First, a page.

Let {B}_{N} be the Banach space of all real bounded sequences x defined for n\ge N, with usually ‘sup’ norm. Set
It is not difficult to prove that S is a nonempty, closed, convex, and compact subset of {B}_{N}. For example, to show that the set S is convex, let us take sequences x,y\in S and a real constant \beta \in [0,1]. Thus, multiplying (12) by β, we obtain
Analogously, for the sequence y, we have
Summing the above inequalities, we get
It means that the set S is convex.
Let us define a mapping T:S\to {B}_{N} as follows:
We show that T(S)\subset S. Indeed, if x\in S, then x(i)<c for large n>N, and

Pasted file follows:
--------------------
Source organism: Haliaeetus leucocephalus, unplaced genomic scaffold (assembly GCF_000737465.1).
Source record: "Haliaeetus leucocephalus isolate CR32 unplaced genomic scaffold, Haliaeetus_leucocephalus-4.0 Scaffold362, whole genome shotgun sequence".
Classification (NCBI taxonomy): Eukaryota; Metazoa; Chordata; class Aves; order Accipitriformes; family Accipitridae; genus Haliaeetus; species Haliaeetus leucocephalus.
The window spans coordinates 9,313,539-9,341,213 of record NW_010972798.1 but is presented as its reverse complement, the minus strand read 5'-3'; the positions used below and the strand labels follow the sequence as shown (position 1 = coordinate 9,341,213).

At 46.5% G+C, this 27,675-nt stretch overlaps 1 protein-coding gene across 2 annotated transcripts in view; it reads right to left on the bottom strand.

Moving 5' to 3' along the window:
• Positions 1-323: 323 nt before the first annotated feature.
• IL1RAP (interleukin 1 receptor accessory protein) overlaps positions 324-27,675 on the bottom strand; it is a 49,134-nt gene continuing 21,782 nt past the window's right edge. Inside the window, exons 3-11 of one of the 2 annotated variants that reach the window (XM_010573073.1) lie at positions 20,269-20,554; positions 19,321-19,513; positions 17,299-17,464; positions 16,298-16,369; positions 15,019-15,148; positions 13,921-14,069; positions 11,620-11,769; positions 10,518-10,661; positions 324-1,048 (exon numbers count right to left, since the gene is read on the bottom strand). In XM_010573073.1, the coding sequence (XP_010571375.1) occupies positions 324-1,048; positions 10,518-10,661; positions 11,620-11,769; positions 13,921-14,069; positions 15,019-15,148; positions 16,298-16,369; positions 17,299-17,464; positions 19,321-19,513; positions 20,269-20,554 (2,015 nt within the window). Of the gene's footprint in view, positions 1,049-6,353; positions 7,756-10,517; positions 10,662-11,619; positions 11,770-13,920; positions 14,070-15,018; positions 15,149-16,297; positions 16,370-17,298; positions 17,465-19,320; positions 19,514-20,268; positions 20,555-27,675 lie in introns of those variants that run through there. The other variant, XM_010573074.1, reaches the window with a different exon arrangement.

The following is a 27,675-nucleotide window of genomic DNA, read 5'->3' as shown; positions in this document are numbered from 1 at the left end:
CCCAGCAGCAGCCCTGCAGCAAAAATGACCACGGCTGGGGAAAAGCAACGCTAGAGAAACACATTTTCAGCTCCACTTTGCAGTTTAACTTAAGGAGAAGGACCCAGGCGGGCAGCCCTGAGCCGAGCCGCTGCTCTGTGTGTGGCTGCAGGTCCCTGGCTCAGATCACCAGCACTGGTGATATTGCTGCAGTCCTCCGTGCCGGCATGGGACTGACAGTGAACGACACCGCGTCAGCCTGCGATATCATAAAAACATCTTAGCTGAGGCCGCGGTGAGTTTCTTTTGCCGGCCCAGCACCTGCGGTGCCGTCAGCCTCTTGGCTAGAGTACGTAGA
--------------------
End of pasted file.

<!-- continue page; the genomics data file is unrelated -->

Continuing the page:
We see that T is continuous. Hence, by the Schauder fixed point theorem, there exists x\in S such that x(n)=(Tx)(n) for n\ge N, so
hence it is a solution of equation (1). Because x\in S, then x is an asymptotically periodic sequence. This completes the proof. □
Example 9 Consider the equation
By Theorem 5, we get that there exists an asymptotically periodic solution of the above equation. In fact, the asymptotically 2periodic sequence
is such a solution.
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Janglajew, K., Schmeidel, E. Periodicity of solutions of nonhomogeneous linear difference equations. Adv Differ Equ 2012, 195 (2012). https://doi.org/10.1186/168718472012195
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DOI: https://doi.org/10.1186/168718472012195
Keywords
 nonhomogeneous linear difference equation
 asymptotically periodic solution